DearbornHomes.com - Lead Based Paint Information! Many homes in Dearborn, Dearborn Heights and the Metro Detroit communties in southeast Michigan have lead based paint.  The law requires that sellers fill out a discloure...
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Lead Based Paint Guide
Homes and Real Estate in Dearborn Michigan


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Lead Based Paint GuideLead Paint GuideLead Paint
Protect Your Family From Lead In Your Home

Planning to buy, rent or renovate a home built before 1978?

Many houses and apartments built before 1978 have paint that contains lead (called lead-based paint). Lead from paint, chips, and dust can pose serious health hazards if not taken care of properly.

If you think your home might have lead hazards, read the following pages to learn some simple steps to protect your family:

paintbrush Important Lead-Based Paint Facts
How Lead Enters and Affects Our Bodies
Check Your Family for Lead
Where Lead-Based Paint Can Be Found
Where Lead Is Likely To Be A Hazard
Checking Your Home for Lead Hazards
What You Can Do Now to Protect Your Family
How to Significantly Reduce Lead Hazards
Remodeling/Renovating a Home w/Lead Paint
Other Sources of Lead
For More Information
EPA Regional Offices
CPSC Regional Offices
HUD Lead Office
Important Facts About Lead Based Paint

1 Lead exposure can harm young children and babies even before they are born.
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Even children that seem healthy can have high levels of lead in their bodies.
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People can get lead in their bodies by breathing or swallowing lead dust, or by eating soil or paint chips with lead in them.
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People have many options for reducing lead hazards. In most cases, lead-based paint that is in good condition is not a hazard.
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Removing lead-based paint improperly can increase the danger to your family.
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Close Answer
How Lead Enters and Affects Our Bodies
People can get lead in their body if they:
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. Put their hands or other objects covered with lead dust in their mouths.
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. Eat paint chips or soil that contains lead.
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. Breathe in lead dust (especially during renovations that disturb painted surfaces)

Lead is even more dangerous to children than adults because:
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. Babies and young children often put their hands and other objects in their mouths. These objects can have lead dust on them.
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. Children's growing bodies absorb more lead than adults.
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. Children's brains & nervous systems are more sensitive to the damaging effects of lead.

Lead's Effects
If not detected early, children with high levels of lead in their bodies can suffer from:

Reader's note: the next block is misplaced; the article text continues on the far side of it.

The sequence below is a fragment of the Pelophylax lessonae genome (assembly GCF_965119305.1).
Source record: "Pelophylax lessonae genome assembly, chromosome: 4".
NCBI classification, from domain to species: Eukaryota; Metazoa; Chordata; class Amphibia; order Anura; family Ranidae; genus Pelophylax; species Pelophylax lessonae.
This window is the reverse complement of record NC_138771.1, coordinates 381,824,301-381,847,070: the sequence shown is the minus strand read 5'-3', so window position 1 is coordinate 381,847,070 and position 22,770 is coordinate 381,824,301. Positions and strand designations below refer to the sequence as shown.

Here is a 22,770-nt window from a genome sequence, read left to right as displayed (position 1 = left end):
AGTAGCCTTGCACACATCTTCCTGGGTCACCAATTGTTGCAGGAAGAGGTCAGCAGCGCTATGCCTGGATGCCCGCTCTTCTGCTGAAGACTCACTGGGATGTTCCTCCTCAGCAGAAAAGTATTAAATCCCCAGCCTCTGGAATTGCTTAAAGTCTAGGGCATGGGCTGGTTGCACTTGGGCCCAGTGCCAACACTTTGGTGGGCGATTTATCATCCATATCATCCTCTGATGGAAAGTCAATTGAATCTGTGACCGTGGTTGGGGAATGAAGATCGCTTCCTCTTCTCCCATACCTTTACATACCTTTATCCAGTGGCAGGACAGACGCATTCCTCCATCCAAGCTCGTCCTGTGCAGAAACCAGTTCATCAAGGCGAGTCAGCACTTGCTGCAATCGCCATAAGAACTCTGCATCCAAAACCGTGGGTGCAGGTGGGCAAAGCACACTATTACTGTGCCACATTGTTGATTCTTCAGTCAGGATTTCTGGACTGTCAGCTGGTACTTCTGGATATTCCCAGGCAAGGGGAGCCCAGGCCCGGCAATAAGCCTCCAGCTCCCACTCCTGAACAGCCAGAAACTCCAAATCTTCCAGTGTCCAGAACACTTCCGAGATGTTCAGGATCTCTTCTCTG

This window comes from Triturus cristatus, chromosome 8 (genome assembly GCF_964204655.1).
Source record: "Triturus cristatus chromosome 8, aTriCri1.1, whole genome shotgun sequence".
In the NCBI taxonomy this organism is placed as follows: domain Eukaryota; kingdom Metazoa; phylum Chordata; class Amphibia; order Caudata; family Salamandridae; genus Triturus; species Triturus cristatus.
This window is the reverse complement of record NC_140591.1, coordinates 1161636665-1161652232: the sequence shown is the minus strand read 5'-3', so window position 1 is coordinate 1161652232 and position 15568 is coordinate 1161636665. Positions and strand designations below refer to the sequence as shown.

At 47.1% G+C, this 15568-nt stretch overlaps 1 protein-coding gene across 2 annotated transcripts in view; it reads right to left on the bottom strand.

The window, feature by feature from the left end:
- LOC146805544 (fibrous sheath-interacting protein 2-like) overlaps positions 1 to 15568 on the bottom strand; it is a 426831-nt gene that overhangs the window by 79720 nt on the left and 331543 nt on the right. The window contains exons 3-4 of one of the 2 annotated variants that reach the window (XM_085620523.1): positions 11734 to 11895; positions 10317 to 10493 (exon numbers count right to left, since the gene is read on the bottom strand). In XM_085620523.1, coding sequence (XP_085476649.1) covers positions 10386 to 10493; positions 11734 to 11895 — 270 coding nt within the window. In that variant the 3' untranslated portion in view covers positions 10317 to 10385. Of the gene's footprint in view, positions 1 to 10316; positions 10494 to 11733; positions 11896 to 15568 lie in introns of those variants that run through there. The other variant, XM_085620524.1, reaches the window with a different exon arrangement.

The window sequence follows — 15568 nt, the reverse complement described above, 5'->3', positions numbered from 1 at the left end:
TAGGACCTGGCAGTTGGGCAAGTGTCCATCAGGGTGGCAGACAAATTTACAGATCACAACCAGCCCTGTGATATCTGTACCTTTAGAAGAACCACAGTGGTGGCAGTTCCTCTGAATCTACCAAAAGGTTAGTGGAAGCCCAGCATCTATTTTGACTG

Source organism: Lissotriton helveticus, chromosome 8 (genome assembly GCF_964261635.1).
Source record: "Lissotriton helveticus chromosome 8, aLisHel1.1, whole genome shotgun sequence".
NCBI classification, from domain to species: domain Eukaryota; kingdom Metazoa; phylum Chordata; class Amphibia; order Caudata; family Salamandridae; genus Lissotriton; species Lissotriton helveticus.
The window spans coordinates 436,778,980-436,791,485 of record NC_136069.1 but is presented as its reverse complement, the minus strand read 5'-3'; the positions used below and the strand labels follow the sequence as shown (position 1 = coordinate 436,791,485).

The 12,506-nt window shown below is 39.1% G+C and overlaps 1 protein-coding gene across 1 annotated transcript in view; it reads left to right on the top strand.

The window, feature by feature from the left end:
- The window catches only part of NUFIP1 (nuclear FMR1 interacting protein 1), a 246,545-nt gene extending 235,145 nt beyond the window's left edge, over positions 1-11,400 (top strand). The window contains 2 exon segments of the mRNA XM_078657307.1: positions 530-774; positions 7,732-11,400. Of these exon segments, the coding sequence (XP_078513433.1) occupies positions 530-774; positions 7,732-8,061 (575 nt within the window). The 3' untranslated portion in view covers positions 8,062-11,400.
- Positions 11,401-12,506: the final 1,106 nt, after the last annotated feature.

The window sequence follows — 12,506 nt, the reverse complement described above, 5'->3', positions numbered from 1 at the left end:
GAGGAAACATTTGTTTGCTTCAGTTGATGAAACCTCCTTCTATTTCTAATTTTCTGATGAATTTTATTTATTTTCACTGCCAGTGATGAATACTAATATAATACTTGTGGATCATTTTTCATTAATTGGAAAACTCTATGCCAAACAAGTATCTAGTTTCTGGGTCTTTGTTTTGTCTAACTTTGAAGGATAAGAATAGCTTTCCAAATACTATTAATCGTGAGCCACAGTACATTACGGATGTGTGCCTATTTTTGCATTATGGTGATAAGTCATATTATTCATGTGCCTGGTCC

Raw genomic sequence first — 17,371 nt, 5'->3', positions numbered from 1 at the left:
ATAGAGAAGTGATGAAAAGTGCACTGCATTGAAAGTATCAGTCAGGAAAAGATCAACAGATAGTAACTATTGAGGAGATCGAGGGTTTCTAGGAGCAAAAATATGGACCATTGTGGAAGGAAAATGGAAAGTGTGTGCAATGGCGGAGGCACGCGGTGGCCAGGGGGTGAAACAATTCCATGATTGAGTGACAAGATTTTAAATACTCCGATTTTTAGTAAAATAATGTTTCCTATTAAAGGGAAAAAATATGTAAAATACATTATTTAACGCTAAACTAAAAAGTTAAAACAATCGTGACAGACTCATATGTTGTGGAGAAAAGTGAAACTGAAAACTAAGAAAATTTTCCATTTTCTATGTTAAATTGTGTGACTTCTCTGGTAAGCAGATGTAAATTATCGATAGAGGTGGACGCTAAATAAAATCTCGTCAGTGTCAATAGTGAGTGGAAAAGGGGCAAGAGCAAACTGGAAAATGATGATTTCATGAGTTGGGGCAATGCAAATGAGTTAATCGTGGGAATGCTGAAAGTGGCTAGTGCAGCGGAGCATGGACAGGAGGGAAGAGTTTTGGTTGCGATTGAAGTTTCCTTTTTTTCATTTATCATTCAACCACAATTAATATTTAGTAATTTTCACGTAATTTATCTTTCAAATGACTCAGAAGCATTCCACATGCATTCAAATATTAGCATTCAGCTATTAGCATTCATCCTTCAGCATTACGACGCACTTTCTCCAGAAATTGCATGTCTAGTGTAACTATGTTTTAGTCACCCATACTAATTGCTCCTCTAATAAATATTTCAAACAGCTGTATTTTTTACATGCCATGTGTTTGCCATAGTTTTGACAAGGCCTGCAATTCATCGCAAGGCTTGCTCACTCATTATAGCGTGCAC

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. Damage to the brain and nervous system
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. Behavior and learning problems (such as hyperactivity)
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. Slowed growth
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. Hearing problems
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. Headaches

Lead is also harmful to adults. Adults can suffer from:
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. Difficulties during pregnancy
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. Other reproductive problems (in both men and women)
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. High blood pressure. Digestive problems
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. Nerve disorders
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. Memory and concentration problems
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. Muscle and joint pain
Close Answer
Check Your Family for Lead
A simple blood test can detect high levels of lead.

Blood tests are important for:
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. Children who are 6 months to 1 year old (6 months if you live in an older home with cracking or peeling paint)
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. Family members that you think might have high levels of lead
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. Check your family!If your child is older than 1 year, talk to your doctor about whether your child needs testing. Your doctor or health center can do blood tests. They are inexpensive and sometimes free. Your doctor will explain what the test results mean. Treatment can range from changes in your diet to medication or a hospital stay.
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Close Answer
Where Lead-Based Paint Can Be Found
Many homes built before 1978 have lead-based paint.
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. The federal government banned lead-based paint from housing in 1978. Some states stopped its use even earlier. Lead can be found: